Recommendations for the Use of Antiretroviral Drugs in Pregnant Women with HIV Infection and Interventions to Reduce Perinatal HIV Transmission in the United States

The information in the brief version is excerpted directly from the full-text guidelines. The brief version is a compilation of the tables and boxed recommendations.

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Antepartum Care

Lack of Viral Suppression

Last Updated: December 24, 2019; Last Reviewed: December 24, 2019

Panel's Recommendations Regarding Lack of Viral Suppression
Panel's Recommendations
  • Because maternal antenatal viral load correlates with the risk of perinatal transmission of HIV, suppression of HIV RNA to undetectable levels should be achieved as rapidly as possible (AII).
  • For pregnant women who have not achieved viral suppression (after an adequate period of treatment):
    • Assess medication adherence, tolerability, dosing, potential problems with absorption, adherence to food requirements, and possible drug interactions.
    • If HIV RNA is >500 copies/mL, perform tests for resistance (AII).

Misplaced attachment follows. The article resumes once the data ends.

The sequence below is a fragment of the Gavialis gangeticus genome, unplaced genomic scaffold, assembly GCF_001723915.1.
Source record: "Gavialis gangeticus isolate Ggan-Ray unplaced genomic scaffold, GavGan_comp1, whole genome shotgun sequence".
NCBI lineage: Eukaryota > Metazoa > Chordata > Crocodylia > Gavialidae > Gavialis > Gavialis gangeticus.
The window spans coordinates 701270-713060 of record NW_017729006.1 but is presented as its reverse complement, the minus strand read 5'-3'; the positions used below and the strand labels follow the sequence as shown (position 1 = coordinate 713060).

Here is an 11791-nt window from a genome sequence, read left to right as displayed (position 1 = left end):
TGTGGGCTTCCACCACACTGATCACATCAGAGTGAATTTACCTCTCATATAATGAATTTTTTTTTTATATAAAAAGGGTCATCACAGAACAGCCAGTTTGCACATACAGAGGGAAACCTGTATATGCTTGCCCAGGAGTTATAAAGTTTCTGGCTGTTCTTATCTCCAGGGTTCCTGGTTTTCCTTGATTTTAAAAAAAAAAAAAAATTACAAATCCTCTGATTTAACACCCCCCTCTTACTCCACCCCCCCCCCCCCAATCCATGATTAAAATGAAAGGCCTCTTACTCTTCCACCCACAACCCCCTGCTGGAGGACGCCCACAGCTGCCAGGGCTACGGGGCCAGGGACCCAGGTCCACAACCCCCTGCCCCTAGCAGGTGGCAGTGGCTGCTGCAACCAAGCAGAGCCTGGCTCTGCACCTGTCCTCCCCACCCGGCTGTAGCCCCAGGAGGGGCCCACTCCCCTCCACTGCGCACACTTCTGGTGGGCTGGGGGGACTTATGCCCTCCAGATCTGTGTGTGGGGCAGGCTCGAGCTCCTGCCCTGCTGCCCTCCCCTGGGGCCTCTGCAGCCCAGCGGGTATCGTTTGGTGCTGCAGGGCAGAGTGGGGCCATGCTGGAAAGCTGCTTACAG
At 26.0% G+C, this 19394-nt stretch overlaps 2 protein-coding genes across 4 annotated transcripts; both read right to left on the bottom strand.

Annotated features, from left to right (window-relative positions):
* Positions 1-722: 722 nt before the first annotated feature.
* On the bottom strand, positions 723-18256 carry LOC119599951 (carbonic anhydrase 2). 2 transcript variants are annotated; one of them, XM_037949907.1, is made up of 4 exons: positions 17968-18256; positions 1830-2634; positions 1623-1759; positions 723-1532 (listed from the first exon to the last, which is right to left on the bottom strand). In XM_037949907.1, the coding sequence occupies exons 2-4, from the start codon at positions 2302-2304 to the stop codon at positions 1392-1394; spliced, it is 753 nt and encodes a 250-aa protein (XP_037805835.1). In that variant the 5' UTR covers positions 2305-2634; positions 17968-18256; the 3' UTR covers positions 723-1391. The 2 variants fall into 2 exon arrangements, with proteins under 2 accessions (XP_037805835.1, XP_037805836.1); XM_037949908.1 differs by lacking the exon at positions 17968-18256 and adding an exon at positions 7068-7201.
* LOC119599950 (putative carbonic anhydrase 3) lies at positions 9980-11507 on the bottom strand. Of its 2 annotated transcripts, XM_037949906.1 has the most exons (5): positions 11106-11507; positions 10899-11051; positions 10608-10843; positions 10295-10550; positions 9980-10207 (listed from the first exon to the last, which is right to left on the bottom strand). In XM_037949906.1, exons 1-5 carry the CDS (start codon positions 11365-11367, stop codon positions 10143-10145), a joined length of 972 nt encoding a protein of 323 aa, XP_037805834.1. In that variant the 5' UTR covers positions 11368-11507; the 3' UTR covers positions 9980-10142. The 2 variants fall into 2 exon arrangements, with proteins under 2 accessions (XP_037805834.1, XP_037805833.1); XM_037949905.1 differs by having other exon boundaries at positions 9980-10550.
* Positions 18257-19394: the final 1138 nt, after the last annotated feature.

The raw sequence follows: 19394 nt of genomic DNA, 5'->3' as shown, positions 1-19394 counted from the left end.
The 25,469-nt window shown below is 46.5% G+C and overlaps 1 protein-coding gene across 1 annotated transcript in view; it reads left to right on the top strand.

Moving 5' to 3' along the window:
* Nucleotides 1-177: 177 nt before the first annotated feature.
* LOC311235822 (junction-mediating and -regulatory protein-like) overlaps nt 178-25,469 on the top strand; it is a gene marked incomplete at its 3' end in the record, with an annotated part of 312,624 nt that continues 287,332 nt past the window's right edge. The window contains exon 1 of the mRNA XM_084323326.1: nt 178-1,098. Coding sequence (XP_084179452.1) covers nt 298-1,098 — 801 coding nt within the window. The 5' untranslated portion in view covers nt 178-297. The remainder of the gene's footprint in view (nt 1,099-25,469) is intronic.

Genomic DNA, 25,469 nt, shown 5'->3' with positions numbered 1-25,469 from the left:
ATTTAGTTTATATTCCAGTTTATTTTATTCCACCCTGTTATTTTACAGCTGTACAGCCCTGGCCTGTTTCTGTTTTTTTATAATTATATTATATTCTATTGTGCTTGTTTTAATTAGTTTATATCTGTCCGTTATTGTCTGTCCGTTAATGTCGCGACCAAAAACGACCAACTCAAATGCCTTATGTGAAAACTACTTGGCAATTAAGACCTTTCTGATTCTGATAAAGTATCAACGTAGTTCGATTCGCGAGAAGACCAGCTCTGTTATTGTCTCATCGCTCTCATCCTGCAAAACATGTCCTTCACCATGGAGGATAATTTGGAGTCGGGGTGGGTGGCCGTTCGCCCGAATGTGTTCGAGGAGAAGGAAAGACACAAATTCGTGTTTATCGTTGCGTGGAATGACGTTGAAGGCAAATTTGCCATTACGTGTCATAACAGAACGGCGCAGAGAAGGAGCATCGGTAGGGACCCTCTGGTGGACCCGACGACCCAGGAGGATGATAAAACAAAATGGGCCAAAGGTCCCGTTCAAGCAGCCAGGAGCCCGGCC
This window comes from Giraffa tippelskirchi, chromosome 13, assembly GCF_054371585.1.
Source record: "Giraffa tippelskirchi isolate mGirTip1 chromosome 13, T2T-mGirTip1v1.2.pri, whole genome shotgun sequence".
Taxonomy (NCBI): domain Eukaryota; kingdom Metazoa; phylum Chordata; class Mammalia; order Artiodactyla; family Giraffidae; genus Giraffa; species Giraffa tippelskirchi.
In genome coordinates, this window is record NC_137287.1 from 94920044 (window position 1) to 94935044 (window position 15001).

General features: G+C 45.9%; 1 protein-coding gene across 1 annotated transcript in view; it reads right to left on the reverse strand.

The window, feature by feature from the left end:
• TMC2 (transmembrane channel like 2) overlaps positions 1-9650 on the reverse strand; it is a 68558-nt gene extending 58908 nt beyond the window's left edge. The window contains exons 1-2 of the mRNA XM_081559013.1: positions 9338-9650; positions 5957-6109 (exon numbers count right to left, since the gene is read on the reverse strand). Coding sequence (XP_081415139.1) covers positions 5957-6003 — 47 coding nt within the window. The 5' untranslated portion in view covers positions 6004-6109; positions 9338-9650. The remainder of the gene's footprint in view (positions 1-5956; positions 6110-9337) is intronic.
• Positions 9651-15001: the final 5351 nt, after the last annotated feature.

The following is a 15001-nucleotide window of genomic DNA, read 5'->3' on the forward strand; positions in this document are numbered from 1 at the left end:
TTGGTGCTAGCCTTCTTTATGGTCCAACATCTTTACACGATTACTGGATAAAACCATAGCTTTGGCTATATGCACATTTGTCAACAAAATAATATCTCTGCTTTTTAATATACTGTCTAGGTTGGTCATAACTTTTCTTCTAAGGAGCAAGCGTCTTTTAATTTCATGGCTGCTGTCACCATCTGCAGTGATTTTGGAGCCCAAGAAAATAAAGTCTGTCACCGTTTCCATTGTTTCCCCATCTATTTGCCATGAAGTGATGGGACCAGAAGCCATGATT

• Consult an HIV treatment expert and consider possible antiretroviral regimen modification (AIII).
  • Intrapartum intravenous zidovudine prophylaxis and scheduled cesarean delivery at 38 weeks gestation are recommended for pregnant women living with HIV who have HIV RNA levels >1,000 copies/mL near the time of delivery (AII).
Rating of Recommendations: A = Strong; B = Moderate; C = Optional

Rating of Evidence:I = One or more randomized trials with clinical outcomes and/or validated laboratory endpoints; II = One or more well-designed, nonrandomized trials or observational cohort studies with long-term clinical outcomes; III = Expert opinion

Virologic suppression is defined as a confirmed HIV RNA level that is below the lower limits of detection of an ultrasensitive assay, and virologic failure is the inability to achieve or maintain an HIV RNA level <200 copies/mL. Baseline HIV RNA levels have been shown to affect the time to response in both pregnant and nonpregnant individuals, and no difference in time to viral response has been observed between pregnant and nonpregnant women.1,2 In women living with HIV who participated in three prospective studies from seven African countries and who became pregnant after initiating antiretroviral therapy (ART), incident pregnancy did not affect time to viral suppression or time to virologic failure.3